Some real-life disasters are more easily dramatized than others. From the moment that it sank, the RMS Titanic inspired motion-picture treatments: The first of them, a now-lost short called “Saved From The Titanic” (starring an actual survivor!), was released less than a month afterward. Note the key word there, however: “Saved.” By grim contrast to the hundreds who were pulled from the wreckage of the Titanic, nobody emerged alive from the Russian nuclear-powered submarine Kursk, which sank during a naval exercise on August 12, 2000. Indeed, Robert Moore’s nonfiction account, from which The Command was adapted, is bluntly titled A Time To Die. That book chronicles the administrative inaction that doomed 23 sailors who survived the initial explosion, and men waiting to run out of air while their government does nothing makes for a whole lot of stasis—a problem that director Thomas Vinterberg (The Celebration) and screenwriter Robert Rodat (Saving Private Ryan) never really crack.
It doesn’t help that The Command looks phony right from the outset, being an English-language film involving virtually no actual Russians. (This multi-national approach, once commonplace, now seems all but archaic.) Most of the sailors come across as anonymous, with one of the more memorable played by Matthias Schoenaerts; he gets one memorably tense sequence that requires his character to swim through freezing water into a fully submerged compartment and find some oxygen cartridges that’ll sustain the remaining crew for a few more hours. Even then, it’s hard to root for him to make it when you know that he’s going to die soon anyway. Meanwhile, on land, our primary hero’s wife (Léa Seydoux) does the usual fretting and demanding to know what’s being done, receiving only stony silence by way of reply. Meanwhile, the Russian admiral in charge of the rescue mission (Peter Simonischek, best known for his role in Toni Erdmann) complains about the substandard equipment at his disposal, and a British naval officer (Colin Firth) makes repeated offers to provide assistance, only to be rebuffed again and again by suspicious Russian authorities.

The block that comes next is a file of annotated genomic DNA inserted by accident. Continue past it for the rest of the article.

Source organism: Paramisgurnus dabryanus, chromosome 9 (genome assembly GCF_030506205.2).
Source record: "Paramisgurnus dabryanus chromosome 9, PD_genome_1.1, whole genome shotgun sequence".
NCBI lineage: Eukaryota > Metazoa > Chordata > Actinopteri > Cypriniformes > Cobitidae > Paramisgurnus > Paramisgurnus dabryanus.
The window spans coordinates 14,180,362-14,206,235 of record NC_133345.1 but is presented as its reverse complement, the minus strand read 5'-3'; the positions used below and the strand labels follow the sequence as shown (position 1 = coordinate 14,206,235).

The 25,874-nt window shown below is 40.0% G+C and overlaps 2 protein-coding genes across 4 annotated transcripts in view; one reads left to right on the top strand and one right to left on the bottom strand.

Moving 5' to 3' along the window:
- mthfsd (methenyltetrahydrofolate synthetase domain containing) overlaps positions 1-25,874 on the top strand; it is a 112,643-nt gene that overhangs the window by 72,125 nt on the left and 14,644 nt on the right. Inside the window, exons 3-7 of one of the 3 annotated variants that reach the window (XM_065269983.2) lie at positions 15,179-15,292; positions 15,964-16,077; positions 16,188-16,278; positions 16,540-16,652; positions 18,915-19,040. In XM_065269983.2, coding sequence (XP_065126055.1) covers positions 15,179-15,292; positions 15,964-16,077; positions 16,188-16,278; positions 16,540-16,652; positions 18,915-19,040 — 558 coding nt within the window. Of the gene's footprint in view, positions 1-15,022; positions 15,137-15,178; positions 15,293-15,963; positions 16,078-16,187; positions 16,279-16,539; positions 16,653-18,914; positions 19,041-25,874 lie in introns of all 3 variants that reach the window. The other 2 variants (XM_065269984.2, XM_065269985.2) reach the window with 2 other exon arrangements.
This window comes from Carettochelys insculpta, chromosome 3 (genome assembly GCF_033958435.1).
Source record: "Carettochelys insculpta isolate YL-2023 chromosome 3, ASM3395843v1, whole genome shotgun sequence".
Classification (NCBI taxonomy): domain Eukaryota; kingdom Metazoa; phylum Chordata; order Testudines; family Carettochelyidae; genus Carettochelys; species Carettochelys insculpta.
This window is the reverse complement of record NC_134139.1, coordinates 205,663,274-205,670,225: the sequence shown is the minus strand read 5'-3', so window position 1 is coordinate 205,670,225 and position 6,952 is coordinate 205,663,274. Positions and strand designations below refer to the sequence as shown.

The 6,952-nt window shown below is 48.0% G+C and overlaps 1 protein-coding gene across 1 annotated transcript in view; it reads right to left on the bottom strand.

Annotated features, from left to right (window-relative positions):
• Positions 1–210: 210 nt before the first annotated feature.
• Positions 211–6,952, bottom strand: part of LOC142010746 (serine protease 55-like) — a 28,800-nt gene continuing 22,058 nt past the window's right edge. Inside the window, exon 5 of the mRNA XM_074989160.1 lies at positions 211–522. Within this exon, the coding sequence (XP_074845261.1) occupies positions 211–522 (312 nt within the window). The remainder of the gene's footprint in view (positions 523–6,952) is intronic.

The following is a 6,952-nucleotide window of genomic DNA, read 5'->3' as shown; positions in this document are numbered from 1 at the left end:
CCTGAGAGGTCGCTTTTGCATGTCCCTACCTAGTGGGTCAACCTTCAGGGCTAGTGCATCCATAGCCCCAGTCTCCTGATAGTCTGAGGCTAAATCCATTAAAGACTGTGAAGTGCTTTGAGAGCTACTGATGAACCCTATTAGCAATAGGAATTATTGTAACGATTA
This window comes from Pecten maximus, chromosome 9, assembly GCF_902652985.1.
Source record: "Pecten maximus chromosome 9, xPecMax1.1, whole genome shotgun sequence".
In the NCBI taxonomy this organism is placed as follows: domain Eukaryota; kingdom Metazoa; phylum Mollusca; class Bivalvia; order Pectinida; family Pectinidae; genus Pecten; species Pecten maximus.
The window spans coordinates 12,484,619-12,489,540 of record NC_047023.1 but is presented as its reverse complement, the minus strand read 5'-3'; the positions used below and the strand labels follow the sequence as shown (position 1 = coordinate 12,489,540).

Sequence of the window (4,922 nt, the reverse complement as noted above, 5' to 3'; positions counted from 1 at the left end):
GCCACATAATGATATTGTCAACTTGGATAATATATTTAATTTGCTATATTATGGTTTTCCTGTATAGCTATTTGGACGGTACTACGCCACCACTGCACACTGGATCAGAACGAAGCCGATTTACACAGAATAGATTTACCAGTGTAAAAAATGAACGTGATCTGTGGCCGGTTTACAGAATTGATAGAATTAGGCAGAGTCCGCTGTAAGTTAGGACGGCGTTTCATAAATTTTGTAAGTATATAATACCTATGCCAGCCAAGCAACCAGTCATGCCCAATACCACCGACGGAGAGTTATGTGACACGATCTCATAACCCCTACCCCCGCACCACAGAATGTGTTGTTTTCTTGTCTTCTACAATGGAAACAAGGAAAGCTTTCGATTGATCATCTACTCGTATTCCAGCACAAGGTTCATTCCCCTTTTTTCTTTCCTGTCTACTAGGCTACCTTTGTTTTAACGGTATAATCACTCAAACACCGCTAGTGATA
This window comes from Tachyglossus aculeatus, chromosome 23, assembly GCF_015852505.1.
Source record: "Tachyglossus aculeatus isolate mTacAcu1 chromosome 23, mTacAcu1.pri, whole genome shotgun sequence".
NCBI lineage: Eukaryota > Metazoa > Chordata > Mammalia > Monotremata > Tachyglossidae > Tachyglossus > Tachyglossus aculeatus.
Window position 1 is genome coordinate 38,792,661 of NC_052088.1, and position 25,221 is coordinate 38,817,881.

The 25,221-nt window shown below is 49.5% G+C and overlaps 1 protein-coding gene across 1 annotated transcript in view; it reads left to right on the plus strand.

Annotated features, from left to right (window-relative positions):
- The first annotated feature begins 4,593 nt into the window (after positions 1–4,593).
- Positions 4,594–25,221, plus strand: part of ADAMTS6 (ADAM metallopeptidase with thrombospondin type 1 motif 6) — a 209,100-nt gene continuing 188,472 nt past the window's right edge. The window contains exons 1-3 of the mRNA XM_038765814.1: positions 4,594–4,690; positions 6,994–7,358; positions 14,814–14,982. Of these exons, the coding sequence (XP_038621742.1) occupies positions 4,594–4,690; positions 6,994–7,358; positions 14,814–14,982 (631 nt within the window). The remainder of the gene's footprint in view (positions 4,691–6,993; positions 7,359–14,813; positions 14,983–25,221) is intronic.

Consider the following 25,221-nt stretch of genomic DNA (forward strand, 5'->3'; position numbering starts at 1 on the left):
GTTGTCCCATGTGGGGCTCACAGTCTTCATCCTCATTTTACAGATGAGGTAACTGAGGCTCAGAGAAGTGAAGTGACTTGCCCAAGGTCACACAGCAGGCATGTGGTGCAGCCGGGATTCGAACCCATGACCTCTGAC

Chief among said authorities in real life was Vladimir Putin, who’d been elected Russia’s president just a few months earlier. Putin was reportedly a significant supporting character in Rodat’s original script, but he doesn’t appear at all in the completed film, which instead blames the country’s sluggish response on generic suits who are overly concerned with protecting military tech. Such a notable absence only serves to make The Command seem that much less authentic. Ultimately, though, the film founders simply because it’s dangerously low on dramatic fuel. Vinterberg struggles to keep things exciting, even pointlessly shifting the aspect ratio (early scenes are boxier, with the frame widening when Kursk takes to the sea), but mostly winds up trading in clichés—this is the kind of movie in which we get a close-up of a little boy watching the sub depart with a sorrowful expression, as if experiencing a premonition that he’ll never see his father again. It’s the same expression that most viewers will wear throughout. There’s not much to do except wait for the helpless people onscreen to die. It’s The Perfect Storm minus the storm.